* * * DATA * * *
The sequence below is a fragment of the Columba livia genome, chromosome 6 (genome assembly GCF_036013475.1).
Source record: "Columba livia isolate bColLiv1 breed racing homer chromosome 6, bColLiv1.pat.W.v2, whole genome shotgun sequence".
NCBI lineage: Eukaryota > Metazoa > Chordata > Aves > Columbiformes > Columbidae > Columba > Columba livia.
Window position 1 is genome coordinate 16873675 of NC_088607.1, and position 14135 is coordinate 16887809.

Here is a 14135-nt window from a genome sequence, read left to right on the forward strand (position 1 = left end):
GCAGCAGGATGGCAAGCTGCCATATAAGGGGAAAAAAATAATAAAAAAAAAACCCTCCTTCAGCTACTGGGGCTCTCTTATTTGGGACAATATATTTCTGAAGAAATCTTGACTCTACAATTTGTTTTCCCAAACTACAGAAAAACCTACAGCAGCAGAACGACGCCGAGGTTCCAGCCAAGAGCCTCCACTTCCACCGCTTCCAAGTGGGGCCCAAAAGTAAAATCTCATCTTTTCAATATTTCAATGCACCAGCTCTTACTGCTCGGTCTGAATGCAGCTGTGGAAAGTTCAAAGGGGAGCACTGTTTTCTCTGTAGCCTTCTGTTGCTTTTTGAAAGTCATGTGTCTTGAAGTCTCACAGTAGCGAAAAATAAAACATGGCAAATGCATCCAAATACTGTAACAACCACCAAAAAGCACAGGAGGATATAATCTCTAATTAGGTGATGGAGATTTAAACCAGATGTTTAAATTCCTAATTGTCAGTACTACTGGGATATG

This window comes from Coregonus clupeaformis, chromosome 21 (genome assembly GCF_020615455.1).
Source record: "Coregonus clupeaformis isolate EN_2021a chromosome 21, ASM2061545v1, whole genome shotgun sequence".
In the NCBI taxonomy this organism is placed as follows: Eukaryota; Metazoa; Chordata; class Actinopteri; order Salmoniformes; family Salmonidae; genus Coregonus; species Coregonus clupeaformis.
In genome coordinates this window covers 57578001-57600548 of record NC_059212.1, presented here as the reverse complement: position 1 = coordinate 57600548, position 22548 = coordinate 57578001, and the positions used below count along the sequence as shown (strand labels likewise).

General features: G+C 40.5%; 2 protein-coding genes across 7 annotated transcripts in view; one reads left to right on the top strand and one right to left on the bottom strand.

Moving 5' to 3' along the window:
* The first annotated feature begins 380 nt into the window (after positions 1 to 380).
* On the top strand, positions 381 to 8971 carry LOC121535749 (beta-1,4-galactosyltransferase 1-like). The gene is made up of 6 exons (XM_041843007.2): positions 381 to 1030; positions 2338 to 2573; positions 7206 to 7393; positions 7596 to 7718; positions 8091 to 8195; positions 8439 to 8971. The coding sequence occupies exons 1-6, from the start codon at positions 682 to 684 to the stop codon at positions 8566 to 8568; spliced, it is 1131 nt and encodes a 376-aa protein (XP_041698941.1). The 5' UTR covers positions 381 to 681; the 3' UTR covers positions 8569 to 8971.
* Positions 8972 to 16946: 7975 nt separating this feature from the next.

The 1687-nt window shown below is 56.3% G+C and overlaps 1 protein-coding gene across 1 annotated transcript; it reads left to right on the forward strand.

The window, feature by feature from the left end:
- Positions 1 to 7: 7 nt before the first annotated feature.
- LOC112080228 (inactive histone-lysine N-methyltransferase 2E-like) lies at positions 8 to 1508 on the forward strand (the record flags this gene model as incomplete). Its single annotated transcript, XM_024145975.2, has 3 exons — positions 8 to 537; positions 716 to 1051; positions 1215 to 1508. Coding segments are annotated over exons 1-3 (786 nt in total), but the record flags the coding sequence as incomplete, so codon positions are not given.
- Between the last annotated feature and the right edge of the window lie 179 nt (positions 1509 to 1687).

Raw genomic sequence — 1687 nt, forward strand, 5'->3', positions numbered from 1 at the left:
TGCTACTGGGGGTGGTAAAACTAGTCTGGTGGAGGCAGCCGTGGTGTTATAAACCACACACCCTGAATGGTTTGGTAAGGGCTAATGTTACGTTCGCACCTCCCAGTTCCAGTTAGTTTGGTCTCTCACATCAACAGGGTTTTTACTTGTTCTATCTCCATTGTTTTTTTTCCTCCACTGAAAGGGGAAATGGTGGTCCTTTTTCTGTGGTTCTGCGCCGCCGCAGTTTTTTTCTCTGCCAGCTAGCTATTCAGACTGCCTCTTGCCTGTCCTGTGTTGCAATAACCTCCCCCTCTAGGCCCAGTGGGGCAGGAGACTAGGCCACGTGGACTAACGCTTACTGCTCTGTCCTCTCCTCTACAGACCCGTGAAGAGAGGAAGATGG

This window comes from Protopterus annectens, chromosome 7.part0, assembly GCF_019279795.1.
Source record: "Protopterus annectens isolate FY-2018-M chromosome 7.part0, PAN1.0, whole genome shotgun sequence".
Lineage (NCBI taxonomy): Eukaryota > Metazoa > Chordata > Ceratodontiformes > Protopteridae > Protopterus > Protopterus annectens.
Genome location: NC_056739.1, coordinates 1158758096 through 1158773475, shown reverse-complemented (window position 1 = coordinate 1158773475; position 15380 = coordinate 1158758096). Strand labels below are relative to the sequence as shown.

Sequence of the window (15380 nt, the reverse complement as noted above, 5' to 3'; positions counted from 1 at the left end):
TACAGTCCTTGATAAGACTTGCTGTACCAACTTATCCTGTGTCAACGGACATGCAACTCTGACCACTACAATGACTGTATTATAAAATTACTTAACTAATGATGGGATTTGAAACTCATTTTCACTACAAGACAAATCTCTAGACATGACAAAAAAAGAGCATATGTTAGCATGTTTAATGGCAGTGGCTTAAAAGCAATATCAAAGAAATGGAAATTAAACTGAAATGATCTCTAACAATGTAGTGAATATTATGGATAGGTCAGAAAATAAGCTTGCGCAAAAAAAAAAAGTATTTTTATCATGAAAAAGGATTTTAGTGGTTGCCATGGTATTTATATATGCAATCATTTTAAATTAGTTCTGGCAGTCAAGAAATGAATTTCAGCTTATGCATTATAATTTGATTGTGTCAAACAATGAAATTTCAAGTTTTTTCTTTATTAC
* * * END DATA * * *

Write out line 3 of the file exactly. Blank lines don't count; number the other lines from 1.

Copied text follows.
NCBI lineage: Eukaryota > Metazoa > Chordata > Aves > Columbiformes > Columbidae > Columba > Columba livia.